This is a very interesting question and recent U.S. Census reports
have started to break out the ratios specifically with a column of
data showing the ?number of males per 100 females.?
You may find this American Fact Finder page on the Census Bureau site
helpful for further research, as it breaks data down into more detail
U.S. Census Bureau
?People,? (Aug. 4, 2004)
It?s this table that has the precise data that you?re seeking:
?Age Groups and Sex: 2000?
It tells an astounding story for the turn of the 21st Century:
* overall there are 96.3 males for every 100 females in the U.S.
* the number of males-per-100-females rises until the 15-19 group,
where they stand at 105.7 to 100.
* at 20-24, the ratio drops to 104.4
* at 25-29, it?s down to 102.3
* at 30-34, it?s now 101.3
* at 35-39, it?s 99.4
* it continues dropping steadily, so that it?s 95.9 at ages 50-54
* by retirement age (65) it?s at 85.7
* after age 75, it?s below 70 males per 100 females
* the ratios are dramatically different than those of the first
Census of the century, when this age range (ages 20-40) had between
102 and 111 men for every 100 women.
For historical information, you?ll want another Census Bureau
publication, the Statistical Abstract of the United States. Different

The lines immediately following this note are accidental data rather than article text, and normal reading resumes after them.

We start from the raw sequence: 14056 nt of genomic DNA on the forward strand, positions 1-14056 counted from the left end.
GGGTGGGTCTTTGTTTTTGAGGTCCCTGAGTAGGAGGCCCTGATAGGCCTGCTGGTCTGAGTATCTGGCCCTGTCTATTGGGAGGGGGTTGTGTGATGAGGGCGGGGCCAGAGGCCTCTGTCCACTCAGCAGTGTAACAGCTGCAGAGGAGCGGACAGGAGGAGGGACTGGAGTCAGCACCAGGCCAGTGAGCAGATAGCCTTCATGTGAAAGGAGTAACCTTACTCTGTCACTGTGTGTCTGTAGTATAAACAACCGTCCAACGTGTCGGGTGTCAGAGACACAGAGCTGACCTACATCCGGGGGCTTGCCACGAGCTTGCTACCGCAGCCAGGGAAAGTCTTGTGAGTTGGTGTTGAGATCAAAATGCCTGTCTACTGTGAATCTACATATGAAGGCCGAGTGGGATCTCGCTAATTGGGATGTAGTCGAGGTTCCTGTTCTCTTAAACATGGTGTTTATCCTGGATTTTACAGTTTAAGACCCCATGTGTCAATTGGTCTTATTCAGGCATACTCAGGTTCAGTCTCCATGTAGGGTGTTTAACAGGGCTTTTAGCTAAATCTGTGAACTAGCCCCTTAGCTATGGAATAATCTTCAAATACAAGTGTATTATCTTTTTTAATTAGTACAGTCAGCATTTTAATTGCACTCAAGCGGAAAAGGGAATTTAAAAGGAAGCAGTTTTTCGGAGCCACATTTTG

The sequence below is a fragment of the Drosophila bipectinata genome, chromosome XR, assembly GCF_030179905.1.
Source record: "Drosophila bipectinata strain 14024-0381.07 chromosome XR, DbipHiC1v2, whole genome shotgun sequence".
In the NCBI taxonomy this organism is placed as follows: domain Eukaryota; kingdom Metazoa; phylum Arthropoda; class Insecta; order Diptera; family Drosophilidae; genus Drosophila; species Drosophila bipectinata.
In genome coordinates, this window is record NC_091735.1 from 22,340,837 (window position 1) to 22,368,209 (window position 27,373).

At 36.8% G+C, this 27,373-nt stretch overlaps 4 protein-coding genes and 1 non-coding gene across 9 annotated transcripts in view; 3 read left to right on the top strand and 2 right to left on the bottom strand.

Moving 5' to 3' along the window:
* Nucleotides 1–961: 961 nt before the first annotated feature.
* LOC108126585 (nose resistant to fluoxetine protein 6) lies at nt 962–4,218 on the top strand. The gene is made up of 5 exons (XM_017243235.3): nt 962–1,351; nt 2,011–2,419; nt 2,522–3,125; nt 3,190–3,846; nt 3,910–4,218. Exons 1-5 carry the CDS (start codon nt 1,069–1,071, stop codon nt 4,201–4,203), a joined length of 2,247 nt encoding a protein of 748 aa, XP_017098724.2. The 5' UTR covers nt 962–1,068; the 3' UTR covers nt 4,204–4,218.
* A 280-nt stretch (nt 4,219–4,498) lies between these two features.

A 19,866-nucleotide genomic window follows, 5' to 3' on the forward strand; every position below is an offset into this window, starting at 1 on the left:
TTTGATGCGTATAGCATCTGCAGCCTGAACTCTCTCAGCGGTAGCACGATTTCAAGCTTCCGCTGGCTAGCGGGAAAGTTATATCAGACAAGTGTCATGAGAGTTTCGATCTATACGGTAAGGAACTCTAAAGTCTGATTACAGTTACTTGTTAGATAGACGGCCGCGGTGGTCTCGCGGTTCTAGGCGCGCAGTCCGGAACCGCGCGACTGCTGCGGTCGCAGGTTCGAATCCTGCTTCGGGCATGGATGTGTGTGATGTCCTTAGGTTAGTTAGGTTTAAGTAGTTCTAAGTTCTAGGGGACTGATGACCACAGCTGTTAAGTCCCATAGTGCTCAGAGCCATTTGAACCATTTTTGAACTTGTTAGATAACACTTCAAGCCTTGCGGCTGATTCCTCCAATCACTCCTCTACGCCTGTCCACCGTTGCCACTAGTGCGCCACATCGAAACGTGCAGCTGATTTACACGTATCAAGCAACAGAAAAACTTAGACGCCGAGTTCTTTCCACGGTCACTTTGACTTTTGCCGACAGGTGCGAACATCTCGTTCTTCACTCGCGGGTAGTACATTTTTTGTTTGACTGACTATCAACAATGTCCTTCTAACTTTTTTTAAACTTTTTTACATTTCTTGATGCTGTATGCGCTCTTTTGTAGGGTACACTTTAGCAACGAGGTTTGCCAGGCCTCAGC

versions have the population numbers for the century. Most recent
abstracts have data back to 1970.
U.S. Census Bureau
?Statistical Abstract of the United States?
Earlier than 1970, you?ll want to use one of the earlier abstracts, or
a superb summary done titled --
?Bicentennial Edition: Historical Statistics of the United States,
Colonial Times to 1970?
I used the ?Population by Age, Sex & Nativity: 1790-1970? table from
the ?Historical Statistics of the U.S.? for data from 1910-1960.
In order to simplify this, I?ve put the raw data and the male-female
ratios into a spreadsheet here for you. You should be able to view it
in your browser, even if you don?t have Excel. If you do have Excel,
download and save a copy ? then you?ll be able to edit the spreadsheet
or make any additions that you?d like.
?20th Century Censuses ? by gender?
Google search strategy:
U.S. Census Bureau population
?statistical abstract? U.S. population